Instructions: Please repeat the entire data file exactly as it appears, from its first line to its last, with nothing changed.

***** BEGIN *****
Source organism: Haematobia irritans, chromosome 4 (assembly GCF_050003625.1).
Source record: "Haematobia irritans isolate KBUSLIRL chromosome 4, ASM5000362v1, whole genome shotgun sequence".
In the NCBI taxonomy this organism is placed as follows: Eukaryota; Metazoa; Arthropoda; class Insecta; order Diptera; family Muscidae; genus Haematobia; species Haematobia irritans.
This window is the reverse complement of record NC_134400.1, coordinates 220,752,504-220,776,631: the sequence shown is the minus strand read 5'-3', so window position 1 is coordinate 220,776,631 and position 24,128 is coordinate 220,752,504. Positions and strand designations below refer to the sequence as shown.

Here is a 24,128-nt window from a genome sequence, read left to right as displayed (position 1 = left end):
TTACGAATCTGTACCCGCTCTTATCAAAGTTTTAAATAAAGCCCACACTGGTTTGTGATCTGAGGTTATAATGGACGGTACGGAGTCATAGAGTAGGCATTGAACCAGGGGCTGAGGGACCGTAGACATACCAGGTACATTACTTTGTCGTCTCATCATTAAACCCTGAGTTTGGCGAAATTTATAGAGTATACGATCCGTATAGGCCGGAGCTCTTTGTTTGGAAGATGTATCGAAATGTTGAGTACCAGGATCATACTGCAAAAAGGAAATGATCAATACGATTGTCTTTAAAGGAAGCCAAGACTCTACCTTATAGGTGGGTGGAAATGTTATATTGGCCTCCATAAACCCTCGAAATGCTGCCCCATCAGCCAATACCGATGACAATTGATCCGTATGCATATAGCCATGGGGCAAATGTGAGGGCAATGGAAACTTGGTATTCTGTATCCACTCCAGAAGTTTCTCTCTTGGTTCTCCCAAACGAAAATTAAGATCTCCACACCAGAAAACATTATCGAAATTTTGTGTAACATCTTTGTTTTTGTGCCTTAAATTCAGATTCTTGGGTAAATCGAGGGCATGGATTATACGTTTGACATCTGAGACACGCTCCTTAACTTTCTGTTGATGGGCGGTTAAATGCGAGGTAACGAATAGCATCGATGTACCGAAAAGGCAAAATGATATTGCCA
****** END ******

Source organism: Haematobia irritans, chromosome 4 (assembly GCF_050003625.1).
Source record: "Haematobia irritans isolate KBUSLIRL chromosome 4, ASM5000362v1, whole genome shotgun sequence".
In the NCBI taxonomy this organism is placed as follows: Eukaryota; Metazoa; Arthropoda; class Insecta; order Diptera; family Muscidae; genus Haematobia; species Haematobia irritans.
This window is the reverse complement of record NC_134400.1, coordinates 220,752,504-220,776,631: the sequence shown is the minus strand read 5'-3', so window position 1 is coordinate 220,776,631 and position 24,128 is coordinate 220,752,504. Positions and strand designations below refer to the sequence as shown.

Here is a 24,128-nt window from a genome sequence, read left to right as displayed (position 1 = left end):
TTACGAATCTGTACCCGCTCTTATCAAAGTTTTAAATAAAGCCCACACTGGTTTGTGATCTGAGGTTATAATGGACGGTACGGAGTCATAGAGTAGGCATTGAACCAGGGGCTGAGGGACCGTAGACATACCAGGTACATTACTTTGTCGTCTCATCATTAAACCCTGAGTTTGGCGAAATTTATAGAGTATACGATCCGTATAGGCCGGAGCTCTTTGTTTGGAAGATGTATCGAAATGTTGAGTACCAGGATCATACTGCAAAAAGGAAATGATCAATACGATTGTCTTTAAAGGAAGCCAAGACTCTACCTTATAGGTGGGTGGAAATGTTATATTGGCCTCCATAAACCCTCGAAATGCTGCCCCATCAGCCAATACCGATGACAATTGATCCGTATGCATATAGCCATGGGGCAAATGTGAGGGCAATGGAAACTTGGTATTCTGTATCCACTCCAGAAGTTTCTCTCTTGGTTCTCCCAAACGAAAATTAAGATCTCCACACCAGAAAACATTATCGAAATTTTGTGTAACATCTTTGTTTTTGTGCCTTAAATTCAGATTCTTGGGTAAATCGAGGGCATGGATTATACGTTTGACATCTGAGACACGCTCCTTAACTTTCTGTTGATGGGCGGTTAAATGCGAGGTAACGAATAGCATCGATGTACCGAAAAGGCAAAATGATATTGCCA